It goes without saying that building bridges connects things, both literally and figuratively.
The trend toward urban living may be here to stay, but as residential towers rise higher and the amenities in buildings become more elaborate, people moving into cities are putting increased emphasis on connecting with the environment.
For years, urban planners have been redefining popular notions of city parks by converting unused, elevated rail lines into oases that offer a respite from the bustle of the city.
For the majority of its 51 miles, the Los Angeles River winds through the metropolitan area in a concrete flood-control ditch—a setting better suited for chase scenes in films like Grease and Terminator II than, say, a picnic lunch.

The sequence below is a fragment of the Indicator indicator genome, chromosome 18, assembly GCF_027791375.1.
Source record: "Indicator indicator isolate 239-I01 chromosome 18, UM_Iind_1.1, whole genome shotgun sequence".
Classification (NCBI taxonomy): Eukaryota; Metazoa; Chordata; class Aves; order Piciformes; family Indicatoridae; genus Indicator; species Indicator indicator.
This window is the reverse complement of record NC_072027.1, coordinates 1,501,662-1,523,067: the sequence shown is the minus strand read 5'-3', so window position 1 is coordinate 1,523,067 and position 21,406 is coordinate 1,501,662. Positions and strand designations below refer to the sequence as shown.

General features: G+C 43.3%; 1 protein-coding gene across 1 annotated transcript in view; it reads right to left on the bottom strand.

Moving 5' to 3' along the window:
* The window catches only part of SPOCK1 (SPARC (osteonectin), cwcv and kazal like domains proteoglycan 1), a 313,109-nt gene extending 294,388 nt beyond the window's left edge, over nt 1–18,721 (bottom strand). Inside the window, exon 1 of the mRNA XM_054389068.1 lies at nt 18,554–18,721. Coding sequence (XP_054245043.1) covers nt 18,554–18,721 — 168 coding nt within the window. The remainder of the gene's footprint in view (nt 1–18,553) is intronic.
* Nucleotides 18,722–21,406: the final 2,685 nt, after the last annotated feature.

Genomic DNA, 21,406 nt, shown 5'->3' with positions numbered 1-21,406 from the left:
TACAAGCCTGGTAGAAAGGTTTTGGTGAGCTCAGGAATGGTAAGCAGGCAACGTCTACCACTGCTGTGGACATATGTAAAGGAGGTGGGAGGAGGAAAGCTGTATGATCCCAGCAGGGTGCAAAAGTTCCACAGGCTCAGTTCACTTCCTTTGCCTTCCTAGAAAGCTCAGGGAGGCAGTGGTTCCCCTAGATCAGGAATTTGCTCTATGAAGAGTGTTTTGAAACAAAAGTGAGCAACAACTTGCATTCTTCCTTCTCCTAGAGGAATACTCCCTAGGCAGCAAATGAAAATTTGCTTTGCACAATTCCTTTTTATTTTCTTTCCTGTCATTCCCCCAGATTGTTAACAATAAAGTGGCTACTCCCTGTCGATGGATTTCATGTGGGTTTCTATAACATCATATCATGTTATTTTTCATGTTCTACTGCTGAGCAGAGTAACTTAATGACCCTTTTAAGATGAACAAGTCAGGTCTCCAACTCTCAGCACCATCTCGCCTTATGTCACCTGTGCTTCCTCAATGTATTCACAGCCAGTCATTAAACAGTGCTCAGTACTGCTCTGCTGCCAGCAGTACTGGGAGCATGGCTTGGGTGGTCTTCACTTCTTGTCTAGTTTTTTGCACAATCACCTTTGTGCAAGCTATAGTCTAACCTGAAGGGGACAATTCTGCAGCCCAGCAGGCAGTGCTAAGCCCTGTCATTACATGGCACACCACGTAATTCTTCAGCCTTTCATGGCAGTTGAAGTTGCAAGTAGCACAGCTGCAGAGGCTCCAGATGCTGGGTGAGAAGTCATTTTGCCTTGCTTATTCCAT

President John Quincy Adams broke ground on the 185-mile Chesapeake and Ohio Canal in 1828, spading the first shovel of dirt just across the District line.
In its recently released report on global inequality, Oxfam warned that the world is nearing unprecedented extremes of social inequality, and that power and privilege continues to be used to further skew the global economic system.
For what may be a brief moment in Los Angeles, planning is hot. Measure S, the slow-growth, anti-development initiative, failed at the ballot box but succeeded in one very big way.